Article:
posted on Jun, 29 2016 @ 06:36 PM
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a reply to: ElectricUniverse




Roe vs Wade does not give women the right to kill the "potential life" starting in the third trimester, and in the second trimester the state can even intercede against the woman's wish if her health is at risk.


False and FALSE!



posted on Jun, 29 2016 @ 06:37 PM
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originally posted by: Gryphon66
...
After viability, the woman's health is still the superior concern over the health of the fetus.

How can this be made any more simple for you?



Because it is not the rule of Roe vs Wade...


...
From approximately the end of the first trimester until fetal viability, the state's interest in protecting the health of the mother would become "compelling."[37] At that time, the state could regulate the abortion procedure if the regulation "reasonably relate[d] to the "preservation and protection of maternal health."[38] At the point of viability, which the Court believed to be in the third trimester, the state's interest in "potential life" would become compelling, and the state could regulate abortion to protect "potential life."[37] At that point, the state could even forbid abortion so long as it made an exception to preserve the life or health of the mother.[39] The Court added that the primary right being preserved in the Roe decision was that of the physician to practice medicine freely absent a compelling state interest – not women's rights in general.
...

en.wikipedia.org...


How can the above be any less obvious to you?...



posted on Jun, 29 2016 @ 06:40 PM
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a reply to: ElectricUniverse

REALLY?????



Just stop. Really. You're embarrassing yourself.
Talk to you later.



posted on Jun, 29 2016 @ 06:40 PM
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a reply to: ElectricUniverse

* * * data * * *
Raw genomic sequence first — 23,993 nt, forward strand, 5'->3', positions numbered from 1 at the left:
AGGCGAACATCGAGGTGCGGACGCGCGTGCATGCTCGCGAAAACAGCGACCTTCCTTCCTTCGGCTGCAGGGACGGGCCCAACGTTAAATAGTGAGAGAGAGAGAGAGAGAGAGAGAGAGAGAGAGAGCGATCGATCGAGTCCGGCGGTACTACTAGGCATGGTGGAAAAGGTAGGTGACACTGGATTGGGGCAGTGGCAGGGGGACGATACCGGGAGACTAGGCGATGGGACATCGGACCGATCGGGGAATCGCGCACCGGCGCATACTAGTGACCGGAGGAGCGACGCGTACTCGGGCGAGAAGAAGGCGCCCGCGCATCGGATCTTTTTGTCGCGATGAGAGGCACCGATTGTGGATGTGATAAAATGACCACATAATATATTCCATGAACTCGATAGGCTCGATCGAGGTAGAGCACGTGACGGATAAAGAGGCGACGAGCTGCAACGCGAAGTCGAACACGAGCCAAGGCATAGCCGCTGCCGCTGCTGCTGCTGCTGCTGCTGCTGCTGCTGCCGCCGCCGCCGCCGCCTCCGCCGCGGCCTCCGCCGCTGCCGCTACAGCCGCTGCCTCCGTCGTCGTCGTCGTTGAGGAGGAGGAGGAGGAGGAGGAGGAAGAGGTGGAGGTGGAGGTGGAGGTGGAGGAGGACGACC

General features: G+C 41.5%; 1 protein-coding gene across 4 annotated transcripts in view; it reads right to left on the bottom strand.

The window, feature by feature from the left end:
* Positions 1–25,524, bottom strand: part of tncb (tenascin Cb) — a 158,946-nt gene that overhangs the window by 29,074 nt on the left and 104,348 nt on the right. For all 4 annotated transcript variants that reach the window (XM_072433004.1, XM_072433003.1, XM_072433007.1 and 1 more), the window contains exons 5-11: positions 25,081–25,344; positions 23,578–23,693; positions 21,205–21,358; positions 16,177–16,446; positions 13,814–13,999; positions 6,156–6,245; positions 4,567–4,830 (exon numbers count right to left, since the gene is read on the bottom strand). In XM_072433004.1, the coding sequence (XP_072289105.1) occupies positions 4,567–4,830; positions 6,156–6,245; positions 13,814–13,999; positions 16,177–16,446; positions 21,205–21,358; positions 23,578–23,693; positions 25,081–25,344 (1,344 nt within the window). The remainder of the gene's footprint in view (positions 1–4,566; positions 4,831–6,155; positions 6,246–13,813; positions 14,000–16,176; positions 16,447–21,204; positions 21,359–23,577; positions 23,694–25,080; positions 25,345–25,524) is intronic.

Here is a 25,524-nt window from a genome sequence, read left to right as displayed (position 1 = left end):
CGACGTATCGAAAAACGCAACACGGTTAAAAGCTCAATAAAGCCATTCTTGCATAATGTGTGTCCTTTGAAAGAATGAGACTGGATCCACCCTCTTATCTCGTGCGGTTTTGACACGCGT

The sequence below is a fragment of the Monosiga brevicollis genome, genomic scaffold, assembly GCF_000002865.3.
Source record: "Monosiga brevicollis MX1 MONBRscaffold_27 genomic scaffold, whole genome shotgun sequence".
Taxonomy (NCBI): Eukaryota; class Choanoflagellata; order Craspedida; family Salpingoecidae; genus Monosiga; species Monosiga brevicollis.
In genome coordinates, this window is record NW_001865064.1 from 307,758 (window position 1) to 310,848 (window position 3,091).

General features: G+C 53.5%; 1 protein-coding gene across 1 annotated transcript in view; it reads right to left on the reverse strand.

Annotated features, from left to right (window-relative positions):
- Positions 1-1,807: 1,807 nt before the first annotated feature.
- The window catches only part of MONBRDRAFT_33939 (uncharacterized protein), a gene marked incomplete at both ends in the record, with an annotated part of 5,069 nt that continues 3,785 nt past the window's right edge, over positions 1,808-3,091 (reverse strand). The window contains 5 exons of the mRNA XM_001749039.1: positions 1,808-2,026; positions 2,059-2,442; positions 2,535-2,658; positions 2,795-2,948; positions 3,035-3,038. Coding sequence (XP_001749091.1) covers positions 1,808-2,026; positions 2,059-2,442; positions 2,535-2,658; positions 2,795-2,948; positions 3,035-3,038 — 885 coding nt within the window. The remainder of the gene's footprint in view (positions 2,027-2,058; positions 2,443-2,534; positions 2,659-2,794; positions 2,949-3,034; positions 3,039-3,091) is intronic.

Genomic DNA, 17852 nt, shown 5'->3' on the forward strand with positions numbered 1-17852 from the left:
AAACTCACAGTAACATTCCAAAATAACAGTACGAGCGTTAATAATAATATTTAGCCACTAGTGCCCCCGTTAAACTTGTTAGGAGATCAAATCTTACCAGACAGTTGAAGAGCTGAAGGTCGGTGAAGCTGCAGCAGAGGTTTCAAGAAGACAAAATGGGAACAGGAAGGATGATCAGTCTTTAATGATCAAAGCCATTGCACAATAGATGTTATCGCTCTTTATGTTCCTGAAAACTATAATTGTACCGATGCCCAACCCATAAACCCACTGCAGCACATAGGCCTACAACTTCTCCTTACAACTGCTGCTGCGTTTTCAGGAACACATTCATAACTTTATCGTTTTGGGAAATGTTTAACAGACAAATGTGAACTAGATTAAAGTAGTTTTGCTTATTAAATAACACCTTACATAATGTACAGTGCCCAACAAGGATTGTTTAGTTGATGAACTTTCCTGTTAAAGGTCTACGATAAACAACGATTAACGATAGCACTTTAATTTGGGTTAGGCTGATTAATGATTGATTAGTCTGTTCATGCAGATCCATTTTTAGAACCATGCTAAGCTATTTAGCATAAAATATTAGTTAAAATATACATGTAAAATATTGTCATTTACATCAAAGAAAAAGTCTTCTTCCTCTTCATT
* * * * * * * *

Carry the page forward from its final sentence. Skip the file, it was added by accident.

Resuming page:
You've lost it.

From your own quote:



At that point, the state could even forbid abortion so long as it made an exception to preserve the life or health of the mother.


Read the portion I emphasized in bold text and explain what it means.



posted on Jun, 29 2016 @ 06:42 PM
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originally posted by: windword

False and FALSE!



Not false, if the "state" decides that the woman's health is at risk, the law states that even if the mother doesn't want the abortion then the state can intercede in behalf of the mother.


...
At the point of viability, which the Court believed to be in the third trimester, the state's interest in "potential life" would become compelling, and the state could regulate abortion to protect "potential life."[37] At that point, the state could even forbid abortion so long as it made an exception to preserve the life or health of the mother.[39] The Court added that the primary right being preserved in the Roe decision was that of the physician to practice medicine freely absent a compelling state interest – not women's rights in general.
...

en.wikipedia.org...

It's part of the decision made in Roe vs Wade.


edit on 29-6-2016 by ElectricUniverse because: correct comment.



posted on Jun, 29 2016 @ 06:45 PM
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originally posted by: Gryphon66
...
Read the portion I emphasized in bold text and explain what it means.


I read it, and added it several times... It still states it is a decision the state can make starting on the third trimester... Again for the second time, as I mentioned this before, it is my opinion that the state/State shouldn't have that choice....
edit on 29-6-2016 by ElectricUniverse because: add and correct comment.



posted on Jun, 29 2016 @ 06:49 PM